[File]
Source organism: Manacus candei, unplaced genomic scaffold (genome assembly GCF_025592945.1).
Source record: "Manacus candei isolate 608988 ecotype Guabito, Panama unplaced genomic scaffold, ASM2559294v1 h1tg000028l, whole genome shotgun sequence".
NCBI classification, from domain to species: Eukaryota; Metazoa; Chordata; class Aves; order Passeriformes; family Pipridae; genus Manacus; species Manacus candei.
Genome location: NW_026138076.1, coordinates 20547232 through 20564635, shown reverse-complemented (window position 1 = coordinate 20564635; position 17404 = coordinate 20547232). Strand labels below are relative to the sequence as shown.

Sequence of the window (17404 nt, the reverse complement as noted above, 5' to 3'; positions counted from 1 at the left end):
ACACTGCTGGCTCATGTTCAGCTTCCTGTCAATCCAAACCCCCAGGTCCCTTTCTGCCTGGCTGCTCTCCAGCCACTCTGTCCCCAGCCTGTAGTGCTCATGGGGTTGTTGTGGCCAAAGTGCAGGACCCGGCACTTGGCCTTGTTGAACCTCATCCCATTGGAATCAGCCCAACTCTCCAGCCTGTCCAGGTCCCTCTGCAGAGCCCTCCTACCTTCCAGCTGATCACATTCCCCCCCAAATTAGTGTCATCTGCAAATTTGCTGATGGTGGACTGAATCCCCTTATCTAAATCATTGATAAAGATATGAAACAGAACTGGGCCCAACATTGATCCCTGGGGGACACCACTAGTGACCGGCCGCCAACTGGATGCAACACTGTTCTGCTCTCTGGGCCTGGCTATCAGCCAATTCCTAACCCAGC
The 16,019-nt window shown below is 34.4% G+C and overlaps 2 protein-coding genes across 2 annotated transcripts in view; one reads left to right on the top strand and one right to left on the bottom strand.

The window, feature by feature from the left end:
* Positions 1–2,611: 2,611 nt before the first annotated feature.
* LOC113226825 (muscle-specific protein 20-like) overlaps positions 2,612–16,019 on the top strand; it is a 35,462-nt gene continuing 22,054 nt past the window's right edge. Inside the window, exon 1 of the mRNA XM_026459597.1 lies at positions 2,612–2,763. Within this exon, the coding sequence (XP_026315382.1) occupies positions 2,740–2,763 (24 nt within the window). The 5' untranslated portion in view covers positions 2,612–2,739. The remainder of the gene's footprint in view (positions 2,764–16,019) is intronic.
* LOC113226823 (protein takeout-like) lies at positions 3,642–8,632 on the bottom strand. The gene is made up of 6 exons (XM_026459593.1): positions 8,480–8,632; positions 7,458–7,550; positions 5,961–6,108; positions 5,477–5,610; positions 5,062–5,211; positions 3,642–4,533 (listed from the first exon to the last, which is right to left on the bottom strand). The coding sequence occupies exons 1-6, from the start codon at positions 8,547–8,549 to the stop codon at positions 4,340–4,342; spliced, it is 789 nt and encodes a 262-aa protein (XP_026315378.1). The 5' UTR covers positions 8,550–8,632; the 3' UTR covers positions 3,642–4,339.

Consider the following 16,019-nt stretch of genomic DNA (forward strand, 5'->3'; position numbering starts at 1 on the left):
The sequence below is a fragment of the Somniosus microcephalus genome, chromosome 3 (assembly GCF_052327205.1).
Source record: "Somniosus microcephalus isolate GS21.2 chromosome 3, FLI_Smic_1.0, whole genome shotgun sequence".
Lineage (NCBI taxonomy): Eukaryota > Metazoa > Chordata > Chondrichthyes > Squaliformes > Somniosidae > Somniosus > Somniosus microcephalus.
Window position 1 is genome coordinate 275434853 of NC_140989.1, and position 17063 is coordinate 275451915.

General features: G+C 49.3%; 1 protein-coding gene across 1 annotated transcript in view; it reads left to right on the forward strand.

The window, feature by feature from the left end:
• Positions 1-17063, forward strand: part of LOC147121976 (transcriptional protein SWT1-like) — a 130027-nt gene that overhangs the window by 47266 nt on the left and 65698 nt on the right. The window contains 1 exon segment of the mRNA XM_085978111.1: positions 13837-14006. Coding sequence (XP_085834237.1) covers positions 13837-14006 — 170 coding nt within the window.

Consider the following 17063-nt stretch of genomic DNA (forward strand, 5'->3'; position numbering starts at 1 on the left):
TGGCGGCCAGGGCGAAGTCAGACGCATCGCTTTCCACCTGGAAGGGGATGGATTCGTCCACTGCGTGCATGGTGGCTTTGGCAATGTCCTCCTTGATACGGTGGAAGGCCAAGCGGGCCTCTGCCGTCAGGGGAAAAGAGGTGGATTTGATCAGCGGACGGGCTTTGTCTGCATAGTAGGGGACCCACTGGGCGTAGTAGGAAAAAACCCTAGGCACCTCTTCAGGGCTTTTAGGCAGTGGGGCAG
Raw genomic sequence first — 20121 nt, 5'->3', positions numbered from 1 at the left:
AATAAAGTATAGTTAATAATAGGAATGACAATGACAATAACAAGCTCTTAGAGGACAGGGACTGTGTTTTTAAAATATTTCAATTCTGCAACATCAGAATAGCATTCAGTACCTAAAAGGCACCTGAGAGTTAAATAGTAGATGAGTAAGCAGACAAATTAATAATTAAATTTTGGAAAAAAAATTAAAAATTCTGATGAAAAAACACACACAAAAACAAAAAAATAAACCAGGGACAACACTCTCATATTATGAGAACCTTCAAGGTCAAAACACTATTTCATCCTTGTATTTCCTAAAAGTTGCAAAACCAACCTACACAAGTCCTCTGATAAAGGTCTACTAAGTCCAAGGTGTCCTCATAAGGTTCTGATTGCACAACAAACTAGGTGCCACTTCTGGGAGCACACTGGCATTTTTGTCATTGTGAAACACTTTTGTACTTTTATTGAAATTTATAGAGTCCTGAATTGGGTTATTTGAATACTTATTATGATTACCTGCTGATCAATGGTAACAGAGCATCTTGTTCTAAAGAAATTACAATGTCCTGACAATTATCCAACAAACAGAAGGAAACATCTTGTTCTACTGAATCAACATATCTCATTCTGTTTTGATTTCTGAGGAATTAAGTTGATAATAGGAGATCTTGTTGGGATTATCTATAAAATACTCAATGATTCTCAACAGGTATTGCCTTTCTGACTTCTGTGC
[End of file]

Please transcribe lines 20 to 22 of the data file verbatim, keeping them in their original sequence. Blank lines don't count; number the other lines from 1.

Consider the following 17063-nt stretch of genomic DNA (forward strand, 5'->3'; position numbering starts at 1 on the left):
TGGCGGCCAGGGCGAAGTCAGACGCATCGCTTTCCACCTGGAAGGGGATGGATTCGTCCACTGCGTGCATGGTGGCTTTGGCAATGTCCTCCTTGATACGGTGGAAGGCCAAGCGGGCCTCTGCCGTCAGGGGAAAAGAGGTGGATTTGATCAGCGGACGGGCTTTGTCTGCATAGTAGGGGACCCACTGGGCGTAGTAGGAAAAAACCCTAGGCACCTCTTCAGGGCTTTTAGGCAGTGGGGCAG
Raw genomic sequence first — 20121 nt, 5'->3', positions numbered from 1 at the left: